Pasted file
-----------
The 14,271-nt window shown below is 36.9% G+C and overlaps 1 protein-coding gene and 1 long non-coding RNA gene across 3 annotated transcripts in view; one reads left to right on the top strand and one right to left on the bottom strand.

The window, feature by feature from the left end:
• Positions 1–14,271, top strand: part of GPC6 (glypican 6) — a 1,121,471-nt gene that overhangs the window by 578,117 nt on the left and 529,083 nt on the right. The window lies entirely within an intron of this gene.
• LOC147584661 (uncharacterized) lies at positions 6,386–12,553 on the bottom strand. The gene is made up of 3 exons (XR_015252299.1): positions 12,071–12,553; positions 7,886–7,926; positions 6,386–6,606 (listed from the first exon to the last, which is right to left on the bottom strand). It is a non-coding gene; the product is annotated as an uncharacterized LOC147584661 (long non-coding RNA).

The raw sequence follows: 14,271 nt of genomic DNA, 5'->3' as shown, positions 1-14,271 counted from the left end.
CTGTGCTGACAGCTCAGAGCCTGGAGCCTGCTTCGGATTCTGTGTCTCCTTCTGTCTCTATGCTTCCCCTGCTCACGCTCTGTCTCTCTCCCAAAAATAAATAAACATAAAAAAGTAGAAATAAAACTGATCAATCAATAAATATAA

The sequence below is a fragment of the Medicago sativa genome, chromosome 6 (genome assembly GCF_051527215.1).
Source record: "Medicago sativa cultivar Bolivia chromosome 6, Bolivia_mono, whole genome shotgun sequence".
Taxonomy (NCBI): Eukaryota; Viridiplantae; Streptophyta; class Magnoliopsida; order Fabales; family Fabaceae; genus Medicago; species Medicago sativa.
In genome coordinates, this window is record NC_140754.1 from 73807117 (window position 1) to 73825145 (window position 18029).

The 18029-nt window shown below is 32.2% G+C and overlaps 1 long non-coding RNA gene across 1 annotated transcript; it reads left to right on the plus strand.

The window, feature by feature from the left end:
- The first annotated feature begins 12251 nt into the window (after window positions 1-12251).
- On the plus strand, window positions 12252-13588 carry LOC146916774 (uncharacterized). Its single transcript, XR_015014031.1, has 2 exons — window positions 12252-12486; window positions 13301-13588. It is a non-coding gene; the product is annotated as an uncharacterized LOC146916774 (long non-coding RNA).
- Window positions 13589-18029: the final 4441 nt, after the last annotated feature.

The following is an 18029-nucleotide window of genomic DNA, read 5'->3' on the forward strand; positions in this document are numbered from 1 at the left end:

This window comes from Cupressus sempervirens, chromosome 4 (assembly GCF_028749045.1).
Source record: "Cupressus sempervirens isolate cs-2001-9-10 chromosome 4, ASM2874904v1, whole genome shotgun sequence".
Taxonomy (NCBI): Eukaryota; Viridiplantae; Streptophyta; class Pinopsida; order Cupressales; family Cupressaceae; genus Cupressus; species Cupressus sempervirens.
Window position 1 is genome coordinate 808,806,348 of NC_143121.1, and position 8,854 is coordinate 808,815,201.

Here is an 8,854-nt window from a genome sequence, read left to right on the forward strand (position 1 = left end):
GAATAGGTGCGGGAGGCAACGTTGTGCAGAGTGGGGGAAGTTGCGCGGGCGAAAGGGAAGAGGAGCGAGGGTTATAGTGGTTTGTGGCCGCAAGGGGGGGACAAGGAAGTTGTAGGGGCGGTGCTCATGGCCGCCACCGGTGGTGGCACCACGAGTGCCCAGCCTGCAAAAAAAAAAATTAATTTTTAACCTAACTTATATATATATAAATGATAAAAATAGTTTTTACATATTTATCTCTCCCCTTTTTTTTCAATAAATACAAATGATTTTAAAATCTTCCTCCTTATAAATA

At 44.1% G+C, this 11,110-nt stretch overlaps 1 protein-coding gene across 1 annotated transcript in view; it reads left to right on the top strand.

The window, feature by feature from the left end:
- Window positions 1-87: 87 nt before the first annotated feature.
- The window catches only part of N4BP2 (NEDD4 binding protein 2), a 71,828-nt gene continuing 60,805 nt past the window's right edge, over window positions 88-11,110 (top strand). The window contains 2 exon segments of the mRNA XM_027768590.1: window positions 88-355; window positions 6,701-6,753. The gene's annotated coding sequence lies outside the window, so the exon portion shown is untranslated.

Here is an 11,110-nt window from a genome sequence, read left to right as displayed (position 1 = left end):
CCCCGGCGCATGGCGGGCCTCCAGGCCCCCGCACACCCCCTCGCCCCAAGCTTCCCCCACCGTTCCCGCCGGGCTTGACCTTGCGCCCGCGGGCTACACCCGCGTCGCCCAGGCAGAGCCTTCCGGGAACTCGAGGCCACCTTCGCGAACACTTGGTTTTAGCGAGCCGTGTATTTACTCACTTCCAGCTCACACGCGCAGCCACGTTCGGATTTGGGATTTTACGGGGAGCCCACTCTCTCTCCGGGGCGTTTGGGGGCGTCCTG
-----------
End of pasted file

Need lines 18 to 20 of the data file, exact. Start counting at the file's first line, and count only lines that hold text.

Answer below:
Source record: "Cupressus sempervirens isolate cs-2001-9-10 chromosome 4, ASM2874904v1, whole genome shotgun sequence".
Taxonomy (NCBI): Eukaryota; Viridiplantae; Streptophyta; class Pinopsida; order Cupressales; family Cupressaceae; genus Cupressus; species Cupressus sempervirens.
Window position 1 is genome coordinate 808,806,348 of NC_143121.1, and position 8,854 is coordinate 808,815,201.